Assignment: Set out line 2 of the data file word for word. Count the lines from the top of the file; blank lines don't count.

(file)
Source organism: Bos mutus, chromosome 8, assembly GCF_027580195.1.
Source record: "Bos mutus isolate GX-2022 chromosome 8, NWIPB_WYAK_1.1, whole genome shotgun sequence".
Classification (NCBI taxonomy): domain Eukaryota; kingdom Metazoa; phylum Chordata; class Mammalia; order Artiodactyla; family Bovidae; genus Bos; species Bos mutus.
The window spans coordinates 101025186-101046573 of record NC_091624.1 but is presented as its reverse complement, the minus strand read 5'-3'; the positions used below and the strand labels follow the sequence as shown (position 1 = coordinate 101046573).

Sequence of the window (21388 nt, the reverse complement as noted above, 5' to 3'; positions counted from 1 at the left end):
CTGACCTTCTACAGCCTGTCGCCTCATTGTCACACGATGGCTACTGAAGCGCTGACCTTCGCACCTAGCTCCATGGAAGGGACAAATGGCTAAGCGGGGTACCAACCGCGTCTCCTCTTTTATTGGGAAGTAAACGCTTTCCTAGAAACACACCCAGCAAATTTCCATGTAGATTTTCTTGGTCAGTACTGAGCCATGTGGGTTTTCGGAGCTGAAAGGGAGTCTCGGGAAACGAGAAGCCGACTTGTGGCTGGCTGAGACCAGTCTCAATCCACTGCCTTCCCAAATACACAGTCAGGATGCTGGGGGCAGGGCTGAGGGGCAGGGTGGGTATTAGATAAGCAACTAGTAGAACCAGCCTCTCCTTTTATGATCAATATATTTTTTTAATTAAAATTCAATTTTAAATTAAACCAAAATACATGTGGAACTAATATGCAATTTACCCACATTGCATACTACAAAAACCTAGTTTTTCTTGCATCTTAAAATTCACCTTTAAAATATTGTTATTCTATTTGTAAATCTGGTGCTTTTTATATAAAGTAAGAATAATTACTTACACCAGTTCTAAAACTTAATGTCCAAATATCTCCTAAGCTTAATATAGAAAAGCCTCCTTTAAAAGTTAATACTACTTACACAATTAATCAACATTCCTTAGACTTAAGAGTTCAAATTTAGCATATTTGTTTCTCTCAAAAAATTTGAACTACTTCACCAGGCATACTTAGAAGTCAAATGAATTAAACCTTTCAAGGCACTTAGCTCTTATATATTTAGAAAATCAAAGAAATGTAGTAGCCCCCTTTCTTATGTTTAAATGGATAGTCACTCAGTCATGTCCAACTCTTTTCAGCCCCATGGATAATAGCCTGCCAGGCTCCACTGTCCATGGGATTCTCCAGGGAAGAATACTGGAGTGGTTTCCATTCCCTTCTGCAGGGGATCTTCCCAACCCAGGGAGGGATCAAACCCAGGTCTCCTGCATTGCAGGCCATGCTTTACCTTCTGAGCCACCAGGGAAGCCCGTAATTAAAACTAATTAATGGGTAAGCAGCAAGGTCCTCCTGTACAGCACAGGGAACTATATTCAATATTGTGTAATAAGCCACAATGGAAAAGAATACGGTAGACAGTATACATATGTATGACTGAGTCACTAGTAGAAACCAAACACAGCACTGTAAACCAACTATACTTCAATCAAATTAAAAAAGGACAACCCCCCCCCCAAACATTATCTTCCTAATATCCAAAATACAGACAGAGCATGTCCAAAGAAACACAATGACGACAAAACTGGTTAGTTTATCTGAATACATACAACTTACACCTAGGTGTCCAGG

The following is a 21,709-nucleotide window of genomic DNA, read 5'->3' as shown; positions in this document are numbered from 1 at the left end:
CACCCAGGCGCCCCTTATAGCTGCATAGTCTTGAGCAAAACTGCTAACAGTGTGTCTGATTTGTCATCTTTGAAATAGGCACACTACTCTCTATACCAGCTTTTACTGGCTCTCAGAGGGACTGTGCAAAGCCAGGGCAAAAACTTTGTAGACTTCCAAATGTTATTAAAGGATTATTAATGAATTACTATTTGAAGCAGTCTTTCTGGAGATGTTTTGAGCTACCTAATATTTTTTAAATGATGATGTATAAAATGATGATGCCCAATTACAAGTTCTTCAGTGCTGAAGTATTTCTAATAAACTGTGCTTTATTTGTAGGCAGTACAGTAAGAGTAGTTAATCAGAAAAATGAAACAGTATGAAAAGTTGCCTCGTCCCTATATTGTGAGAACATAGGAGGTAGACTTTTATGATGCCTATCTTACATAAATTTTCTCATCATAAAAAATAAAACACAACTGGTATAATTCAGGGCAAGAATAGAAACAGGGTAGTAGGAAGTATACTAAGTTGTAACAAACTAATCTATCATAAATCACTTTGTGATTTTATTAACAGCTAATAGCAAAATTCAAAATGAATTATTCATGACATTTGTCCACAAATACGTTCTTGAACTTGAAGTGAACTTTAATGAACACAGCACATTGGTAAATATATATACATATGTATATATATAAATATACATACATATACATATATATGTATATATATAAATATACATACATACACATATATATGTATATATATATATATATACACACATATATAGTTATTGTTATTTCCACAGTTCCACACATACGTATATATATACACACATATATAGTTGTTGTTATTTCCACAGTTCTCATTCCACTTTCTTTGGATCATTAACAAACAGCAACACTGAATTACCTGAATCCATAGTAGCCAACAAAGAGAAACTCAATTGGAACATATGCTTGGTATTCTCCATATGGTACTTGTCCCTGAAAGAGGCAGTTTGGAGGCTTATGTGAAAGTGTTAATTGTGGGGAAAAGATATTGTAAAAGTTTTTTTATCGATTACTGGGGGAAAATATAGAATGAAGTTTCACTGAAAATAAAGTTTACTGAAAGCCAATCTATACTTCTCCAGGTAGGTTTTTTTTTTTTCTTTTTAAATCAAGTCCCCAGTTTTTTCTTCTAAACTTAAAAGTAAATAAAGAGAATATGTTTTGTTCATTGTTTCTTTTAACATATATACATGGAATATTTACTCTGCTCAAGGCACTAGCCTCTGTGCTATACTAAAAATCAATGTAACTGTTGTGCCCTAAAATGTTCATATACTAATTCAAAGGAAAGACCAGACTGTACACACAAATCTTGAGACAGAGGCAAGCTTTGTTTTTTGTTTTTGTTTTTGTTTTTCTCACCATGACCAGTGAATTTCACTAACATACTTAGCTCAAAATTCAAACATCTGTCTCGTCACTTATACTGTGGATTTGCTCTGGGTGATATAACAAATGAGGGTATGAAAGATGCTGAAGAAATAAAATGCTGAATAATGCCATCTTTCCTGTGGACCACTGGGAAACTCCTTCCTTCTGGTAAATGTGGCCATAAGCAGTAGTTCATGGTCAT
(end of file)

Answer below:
Source record: "Bos mutus isolate GX-2022 chromosome 8, NWIPB_WYAK_1.1, whole genome shotgun sequence".